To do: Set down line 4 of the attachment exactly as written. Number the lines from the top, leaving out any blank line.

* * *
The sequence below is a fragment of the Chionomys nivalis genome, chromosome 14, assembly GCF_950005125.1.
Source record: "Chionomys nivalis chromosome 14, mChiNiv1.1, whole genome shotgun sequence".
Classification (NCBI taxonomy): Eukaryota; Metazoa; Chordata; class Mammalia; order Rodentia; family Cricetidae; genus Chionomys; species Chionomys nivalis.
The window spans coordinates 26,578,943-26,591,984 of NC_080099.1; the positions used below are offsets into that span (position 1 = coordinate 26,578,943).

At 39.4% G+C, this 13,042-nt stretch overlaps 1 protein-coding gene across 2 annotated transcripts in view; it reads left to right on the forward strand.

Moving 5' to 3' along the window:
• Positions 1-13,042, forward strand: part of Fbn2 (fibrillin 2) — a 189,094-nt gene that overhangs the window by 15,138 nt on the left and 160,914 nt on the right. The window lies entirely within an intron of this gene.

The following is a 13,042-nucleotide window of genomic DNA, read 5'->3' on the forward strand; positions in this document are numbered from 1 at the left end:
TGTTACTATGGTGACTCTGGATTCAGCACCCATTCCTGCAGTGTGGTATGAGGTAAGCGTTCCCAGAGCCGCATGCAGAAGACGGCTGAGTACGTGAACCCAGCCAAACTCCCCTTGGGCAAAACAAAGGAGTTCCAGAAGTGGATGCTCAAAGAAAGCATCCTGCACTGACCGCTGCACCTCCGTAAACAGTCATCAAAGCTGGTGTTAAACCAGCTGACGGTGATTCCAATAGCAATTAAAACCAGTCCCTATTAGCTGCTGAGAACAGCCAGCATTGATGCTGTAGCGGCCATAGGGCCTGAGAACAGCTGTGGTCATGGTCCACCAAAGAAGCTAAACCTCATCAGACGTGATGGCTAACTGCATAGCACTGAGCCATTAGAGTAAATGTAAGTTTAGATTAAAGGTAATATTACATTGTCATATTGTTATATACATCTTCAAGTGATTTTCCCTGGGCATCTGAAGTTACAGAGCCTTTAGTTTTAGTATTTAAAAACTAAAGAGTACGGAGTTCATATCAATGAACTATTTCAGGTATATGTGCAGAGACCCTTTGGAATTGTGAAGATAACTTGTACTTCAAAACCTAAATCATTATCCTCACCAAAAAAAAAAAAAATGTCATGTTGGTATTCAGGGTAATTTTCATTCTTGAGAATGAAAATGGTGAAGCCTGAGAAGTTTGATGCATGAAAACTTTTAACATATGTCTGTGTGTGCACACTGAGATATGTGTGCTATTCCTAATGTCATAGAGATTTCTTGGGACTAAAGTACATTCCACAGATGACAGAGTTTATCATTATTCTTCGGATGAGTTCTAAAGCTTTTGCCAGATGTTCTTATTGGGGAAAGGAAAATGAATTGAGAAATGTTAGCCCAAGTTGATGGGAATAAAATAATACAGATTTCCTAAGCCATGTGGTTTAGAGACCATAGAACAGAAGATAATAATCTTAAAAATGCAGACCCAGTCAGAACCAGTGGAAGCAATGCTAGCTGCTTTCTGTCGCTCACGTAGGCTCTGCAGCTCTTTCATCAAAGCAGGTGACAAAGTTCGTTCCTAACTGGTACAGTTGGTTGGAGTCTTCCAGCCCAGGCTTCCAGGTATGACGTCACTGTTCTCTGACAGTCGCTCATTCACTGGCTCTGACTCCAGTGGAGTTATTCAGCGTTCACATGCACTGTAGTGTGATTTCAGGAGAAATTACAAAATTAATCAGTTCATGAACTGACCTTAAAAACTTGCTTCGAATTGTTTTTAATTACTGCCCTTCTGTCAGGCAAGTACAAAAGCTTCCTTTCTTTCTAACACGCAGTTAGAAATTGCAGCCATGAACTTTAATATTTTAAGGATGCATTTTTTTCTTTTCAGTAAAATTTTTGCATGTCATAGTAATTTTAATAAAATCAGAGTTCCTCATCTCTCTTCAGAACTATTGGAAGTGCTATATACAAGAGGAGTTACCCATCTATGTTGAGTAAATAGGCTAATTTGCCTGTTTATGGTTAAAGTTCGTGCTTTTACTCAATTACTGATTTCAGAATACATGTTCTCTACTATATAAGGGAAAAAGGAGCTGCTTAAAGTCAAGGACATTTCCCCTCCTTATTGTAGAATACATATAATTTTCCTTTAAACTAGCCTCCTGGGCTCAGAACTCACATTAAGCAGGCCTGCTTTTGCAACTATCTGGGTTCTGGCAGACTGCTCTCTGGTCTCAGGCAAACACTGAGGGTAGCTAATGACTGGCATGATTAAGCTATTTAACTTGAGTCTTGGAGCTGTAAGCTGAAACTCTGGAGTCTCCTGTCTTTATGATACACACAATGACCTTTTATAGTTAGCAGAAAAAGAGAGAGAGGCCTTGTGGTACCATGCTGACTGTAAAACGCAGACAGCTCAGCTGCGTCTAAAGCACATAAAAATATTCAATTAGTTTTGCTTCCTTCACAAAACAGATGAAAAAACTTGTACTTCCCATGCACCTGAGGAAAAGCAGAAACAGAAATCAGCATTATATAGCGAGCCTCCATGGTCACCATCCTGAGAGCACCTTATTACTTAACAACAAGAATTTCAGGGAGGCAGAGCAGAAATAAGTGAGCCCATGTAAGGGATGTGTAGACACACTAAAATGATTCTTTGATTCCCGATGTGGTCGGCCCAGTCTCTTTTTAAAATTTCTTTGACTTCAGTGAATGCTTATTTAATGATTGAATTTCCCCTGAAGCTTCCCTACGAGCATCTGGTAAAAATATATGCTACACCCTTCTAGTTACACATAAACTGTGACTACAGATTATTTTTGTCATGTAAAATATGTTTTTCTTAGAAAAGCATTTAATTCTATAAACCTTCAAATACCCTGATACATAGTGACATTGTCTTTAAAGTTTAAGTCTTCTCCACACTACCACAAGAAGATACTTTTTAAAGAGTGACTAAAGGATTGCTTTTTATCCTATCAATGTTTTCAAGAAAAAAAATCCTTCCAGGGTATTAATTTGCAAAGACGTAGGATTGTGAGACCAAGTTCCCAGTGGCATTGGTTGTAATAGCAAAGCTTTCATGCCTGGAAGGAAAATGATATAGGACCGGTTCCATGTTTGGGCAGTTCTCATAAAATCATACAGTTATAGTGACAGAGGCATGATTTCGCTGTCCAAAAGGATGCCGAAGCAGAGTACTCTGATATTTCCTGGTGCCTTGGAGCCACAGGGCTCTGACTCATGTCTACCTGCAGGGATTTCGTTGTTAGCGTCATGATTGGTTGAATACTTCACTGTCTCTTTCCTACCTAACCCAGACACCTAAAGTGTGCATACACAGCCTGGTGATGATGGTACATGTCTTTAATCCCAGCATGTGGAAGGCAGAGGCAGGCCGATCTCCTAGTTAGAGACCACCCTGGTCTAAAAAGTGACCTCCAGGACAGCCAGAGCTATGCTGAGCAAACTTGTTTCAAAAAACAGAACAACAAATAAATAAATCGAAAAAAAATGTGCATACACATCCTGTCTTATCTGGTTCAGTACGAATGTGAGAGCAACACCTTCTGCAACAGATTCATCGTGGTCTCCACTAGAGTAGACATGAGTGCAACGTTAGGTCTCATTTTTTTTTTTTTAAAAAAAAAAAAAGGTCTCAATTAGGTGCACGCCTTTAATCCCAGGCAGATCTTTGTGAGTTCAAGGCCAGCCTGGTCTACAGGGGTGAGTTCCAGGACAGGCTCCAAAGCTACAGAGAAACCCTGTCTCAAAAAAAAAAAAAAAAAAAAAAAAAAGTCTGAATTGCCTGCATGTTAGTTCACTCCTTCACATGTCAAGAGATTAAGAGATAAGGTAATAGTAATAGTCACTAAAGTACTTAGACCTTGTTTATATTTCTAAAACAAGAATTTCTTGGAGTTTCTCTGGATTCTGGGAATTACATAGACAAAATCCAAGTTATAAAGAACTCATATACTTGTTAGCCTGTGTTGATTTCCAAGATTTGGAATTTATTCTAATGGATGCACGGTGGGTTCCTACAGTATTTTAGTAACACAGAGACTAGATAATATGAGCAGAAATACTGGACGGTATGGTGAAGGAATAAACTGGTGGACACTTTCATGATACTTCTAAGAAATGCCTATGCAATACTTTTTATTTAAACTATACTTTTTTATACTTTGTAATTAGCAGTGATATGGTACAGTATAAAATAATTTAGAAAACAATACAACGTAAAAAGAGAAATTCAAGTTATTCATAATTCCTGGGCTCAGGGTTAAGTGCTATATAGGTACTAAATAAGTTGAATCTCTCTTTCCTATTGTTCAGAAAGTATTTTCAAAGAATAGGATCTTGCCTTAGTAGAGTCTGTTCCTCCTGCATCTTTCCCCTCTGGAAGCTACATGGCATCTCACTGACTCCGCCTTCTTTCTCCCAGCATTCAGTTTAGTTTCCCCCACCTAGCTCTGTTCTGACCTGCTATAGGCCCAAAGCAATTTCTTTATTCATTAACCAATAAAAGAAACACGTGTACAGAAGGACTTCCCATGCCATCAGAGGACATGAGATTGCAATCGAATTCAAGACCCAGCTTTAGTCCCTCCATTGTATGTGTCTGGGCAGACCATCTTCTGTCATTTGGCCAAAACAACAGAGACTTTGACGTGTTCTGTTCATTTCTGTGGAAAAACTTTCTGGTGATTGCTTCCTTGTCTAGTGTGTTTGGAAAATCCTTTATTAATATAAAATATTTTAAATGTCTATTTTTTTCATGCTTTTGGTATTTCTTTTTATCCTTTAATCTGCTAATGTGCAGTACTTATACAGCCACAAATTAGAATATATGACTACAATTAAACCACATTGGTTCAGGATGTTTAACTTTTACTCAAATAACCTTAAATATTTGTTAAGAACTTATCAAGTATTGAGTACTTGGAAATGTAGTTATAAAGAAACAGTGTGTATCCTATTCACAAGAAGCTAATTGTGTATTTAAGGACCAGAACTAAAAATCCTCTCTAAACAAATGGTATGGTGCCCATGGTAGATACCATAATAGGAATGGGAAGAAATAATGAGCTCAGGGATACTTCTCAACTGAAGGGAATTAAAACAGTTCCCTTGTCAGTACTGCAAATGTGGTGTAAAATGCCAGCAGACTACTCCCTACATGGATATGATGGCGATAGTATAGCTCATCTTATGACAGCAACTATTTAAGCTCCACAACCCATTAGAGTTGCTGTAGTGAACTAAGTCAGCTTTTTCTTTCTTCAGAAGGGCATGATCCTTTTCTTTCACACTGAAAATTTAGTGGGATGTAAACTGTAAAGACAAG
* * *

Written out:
The window spans coordinates 26,578,943-26,591,984 of NC_080099.1; the positions used below are offsets into that span (position 1 = coordinate 26,578,943).